president kim jong-un meet someplace in asia in the next 30 or 40 days, and that pompeo trip was an important trip. it made sense to connect with kim jong-un. and it's a remarkable fact, stephanie, that no american official of any administration had ever met with kim jong-un until mike pompeo did. so that was a good use of diplomacy by the secretary of state designate at that time, mike pompeo. >> bobby, do the retained americans need to be returned? >> the families will be greatly reassured by being removed from the labor camp. we should hear they're getting independent medical attention so we don't have a repeat of the warmbier situation. hopefully they can communicate with their families in some way. if i'm kim jong-un, do i make the gesture before the president comes or when i see donald trump? that's going to be the question for pyongyang to address.
from humanitarian, american perspective, they should never have been arrested and they should be released today, yesterday. >> mark, seeing that mike pompeo is more like-minded with the president than rex tillerson, and he also simply knows how to manage the president, he knows how to handle him. they get along better. will that put him in a better position to shape american diplomacy and have the president's backing? he does seem to have president's trust more than others do. >> well, i think as an asset for mike to have the president's trust. one, i think it puts him in a position -- >> i'm going to interrupt. president trump is taking the podium at the state department mike pompeo's confirmation.
>> i must say that's more spirit than i've heard from the state department in a long time, many years. we can say many years, maybe many decades. it's going to be a fantastic start, a fantastic day. and that spirit will only be magnified with this man right here. i know that for a fact. thank you for being here. it's great to be with you, the extraordinary men and women of the state department. we're profoundly grateful for everything you do for our country, and you'll be doing things that you don't even know about. right now they're not even a glimmer in your eye, but -- and we have a couple going right now that a lot of people don't know about that are very, very encouraging. i also want to thank vice president pence and the many members of my cabinet for joining us this morning. we're hear to celebrate the swearing in of america's new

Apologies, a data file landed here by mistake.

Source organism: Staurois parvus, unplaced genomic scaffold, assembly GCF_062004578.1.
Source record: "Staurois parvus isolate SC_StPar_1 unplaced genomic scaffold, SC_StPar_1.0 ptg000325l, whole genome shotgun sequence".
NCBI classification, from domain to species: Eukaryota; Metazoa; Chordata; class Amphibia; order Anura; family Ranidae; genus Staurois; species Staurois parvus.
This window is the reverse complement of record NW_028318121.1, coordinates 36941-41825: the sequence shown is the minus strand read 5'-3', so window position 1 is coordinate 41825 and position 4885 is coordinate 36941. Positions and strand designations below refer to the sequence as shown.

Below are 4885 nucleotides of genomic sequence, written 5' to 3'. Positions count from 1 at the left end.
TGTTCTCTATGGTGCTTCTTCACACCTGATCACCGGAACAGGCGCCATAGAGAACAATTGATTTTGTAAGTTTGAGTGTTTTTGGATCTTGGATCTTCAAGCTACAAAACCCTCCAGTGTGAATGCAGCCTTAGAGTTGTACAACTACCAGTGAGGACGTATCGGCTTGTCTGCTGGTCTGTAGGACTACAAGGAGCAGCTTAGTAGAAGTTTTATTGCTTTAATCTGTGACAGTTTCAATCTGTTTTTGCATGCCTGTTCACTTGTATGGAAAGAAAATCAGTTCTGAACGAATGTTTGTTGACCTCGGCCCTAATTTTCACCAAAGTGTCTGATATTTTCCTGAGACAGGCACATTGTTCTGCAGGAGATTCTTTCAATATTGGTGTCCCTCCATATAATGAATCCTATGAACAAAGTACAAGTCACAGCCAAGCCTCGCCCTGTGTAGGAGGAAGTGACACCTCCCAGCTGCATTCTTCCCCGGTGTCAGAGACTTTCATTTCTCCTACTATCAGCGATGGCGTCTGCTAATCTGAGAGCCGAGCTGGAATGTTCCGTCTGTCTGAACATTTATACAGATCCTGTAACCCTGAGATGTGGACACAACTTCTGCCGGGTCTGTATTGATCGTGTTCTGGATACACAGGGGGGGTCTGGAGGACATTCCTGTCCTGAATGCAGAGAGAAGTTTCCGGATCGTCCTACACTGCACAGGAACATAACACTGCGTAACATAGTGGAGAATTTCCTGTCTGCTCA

secretary of state, mike pompeo. this day is a testament to our exceptional skill, a skill and service that's been honed over a lifetime no matter where you went. we're joined by mike's wife susan, and his sonic, and i want to thank you you both for sharing this wonderful moment with us all. thank you. mike is a true american patriot. he has devoted many years of his life to defending america, beginning when he entered west point and as you all heard, he entered at system a-- 18 and
ended up graduating -- i hear it, i thought it was a rumor. you know, i've heard it so many times. i've also heard i was first in my class at the wharton school of finance. and sometimes when you hear it, you don't say anything. you just let it do, but i heard it with him. and being first in your class at west point, because i know, that's a big deal. i said is that true? yeah. so i started bringing it up. i brought it up about four weeks ago. right, david? after that, everybody brings it up. i don't have to say it anymore. he was actually first in his class at west point. and soon he was deployed to germany where he served a cavalry officer prior to the fall of the berlin wall. after leaving active duty service mike graduated from harvard law school with high honors. great student. he was elected to congress in 2010 by the people of the fourth district of a great state,